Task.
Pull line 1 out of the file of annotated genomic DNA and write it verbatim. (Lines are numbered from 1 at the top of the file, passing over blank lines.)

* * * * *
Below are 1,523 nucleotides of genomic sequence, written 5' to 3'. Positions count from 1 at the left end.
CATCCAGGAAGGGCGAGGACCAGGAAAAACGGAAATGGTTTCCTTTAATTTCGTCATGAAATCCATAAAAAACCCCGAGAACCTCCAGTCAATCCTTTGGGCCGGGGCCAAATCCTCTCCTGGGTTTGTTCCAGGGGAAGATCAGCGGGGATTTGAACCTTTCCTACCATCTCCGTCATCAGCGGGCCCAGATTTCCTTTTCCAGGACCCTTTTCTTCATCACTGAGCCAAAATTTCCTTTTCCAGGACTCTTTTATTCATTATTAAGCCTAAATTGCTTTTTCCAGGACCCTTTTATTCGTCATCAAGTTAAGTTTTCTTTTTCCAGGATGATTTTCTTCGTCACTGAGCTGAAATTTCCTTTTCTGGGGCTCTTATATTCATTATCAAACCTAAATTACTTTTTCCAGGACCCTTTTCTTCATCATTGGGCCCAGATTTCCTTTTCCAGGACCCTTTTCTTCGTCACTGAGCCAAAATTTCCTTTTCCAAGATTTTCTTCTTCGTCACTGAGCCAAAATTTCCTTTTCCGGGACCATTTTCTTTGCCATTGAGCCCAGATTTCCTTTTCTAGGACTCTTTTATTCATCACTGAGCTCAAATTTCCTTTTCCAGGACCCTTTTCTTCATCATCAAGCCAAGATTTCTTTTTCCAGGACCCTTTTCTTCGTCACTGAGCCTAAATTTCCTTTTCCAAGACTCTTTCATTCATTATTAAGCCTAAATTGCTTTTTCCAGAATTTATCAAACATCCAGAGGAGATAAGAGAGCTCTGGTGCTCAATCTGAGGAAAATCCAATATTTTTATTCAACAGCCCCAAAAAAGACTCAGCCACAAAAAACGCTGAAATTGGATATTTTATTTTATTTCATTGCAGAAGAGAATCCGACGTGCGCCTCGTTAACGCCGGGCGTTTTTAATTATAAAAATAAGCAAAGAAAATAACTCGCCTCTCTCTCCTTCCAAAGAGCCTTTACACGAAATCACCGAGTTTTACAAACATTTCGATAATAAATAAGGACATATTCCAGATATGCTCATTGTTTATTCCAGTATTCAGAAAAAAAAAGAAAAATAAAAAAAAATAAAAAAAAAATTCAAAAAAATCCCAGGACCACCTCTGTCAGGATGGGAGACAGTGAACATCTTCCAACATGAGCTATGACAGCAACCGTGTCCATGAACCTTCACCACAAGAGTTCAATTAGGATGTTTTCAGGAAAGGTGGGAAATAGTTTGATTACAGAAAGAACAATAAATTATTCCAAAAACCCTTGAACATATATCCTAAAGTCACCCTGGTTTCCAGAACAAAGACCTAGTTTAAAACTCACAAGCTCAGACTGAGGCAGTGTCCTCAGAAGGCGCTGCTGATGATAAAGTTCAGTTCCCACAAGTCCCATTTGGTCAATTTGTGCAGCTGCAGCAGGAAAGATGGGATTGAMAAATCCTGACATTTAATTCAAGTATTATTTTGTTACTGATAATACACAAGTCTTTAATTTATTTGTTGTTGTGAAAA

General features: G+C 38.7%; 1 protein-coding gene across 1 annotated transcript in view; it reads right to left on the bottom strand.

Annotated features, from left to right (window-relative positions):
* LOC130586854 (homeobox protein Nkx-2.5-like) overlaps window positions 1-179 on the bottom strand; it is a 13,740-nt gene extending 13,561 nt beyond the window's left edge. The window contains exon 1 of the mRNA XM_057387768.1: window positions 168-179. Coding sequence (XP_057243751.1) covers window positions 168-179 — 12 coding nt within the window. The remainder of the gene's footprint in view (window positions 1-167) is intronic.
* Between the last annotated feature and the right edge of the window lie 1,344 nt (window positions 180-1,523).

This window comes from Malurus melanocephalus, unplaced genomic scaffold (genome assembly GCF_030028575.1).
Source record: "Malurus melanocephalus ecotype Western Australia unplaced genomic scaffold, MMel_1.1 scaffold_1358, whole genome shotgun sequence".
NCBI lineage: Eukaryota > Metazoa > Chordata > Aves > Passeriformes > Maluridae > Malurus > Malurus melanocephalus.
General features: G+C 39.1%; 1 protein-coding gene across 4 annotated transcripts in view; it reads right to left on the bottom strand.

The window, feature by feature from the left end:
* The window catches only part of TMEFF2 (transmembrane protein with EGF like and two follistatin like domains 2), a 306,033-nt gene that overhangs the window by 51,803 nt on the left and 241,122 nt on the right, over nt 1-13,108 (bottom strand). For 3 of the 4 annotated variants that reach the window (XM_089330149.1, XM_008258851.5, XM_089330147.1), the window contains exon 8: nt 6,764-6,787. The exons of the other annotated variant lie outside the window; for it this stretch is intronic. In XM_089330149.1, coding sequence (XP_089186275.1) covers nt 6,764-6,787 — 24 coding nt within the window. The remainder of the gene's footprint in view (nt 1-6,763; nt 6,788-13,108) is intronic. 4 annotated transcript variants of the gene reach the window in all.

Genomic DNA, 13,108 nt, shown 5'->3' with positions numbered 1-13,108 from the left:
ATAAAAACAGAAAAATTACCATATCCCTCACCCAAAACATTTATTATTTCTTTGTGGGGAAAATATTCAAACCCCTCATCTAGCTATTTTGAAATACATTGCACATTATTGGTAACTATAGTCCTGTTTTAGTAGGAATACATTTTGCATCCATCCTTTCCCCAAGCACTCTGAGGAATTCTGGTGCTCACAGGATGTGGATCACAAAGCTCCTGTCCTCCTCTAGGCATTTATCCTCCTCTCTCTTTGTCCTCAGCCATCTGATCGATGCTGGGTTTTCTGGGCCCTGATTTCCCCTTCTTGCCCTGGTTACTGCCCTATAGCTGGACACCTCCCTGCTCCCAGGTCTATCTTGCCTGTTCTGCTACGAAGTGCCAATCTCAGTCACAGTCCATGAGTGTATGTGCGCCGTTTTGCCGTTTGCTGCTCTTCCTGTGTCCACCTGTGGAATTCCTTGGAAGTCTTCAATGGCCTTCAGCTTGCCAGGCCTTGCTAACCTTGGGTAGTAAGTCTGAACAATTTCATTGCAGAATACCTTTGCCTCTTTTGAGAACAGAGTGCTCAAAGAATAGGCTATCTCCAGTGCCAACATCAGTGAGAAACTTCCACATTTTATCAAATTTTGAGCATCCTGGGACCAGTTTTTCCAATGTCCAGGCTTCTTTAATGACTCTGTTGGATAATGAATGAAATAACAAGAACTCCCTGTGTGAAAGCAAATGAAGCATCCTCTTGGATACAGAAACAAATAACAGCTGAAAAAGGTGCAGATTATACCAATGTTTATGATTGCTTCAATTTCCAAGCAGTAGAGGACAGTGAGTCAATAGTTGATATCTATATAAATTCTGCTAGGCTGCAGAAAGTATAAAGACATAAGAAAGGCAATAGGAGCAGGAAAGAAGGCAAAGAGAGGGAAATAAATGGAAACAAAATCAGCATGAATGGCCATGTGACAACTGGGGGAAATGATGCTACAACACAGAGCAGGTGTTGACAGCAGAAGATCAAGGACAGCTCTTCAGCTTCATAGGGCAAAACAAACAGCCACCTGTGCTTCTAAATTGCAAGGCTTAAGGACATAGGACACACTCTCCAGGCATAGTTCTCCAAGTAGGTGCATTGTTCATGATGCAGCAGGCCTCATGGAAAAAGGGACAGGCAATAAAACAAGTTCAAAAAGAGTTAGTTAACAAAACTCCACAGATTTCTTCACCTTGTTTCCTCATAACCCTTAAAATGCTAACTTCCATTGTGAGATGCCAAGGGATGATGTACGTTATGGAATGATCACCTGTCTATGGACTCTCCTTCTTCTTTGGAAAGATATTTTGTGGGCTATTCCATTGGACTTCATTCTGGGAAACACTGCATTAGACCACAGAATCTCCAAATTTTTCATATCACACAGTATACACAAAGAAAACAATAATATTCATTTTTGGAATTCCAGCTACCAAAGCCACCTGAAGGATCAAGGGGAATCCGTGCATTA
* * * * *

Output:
Below are 1,523 nucleotides of genomic sequence, written 5' to 3'. Positions count from 1 at the left end.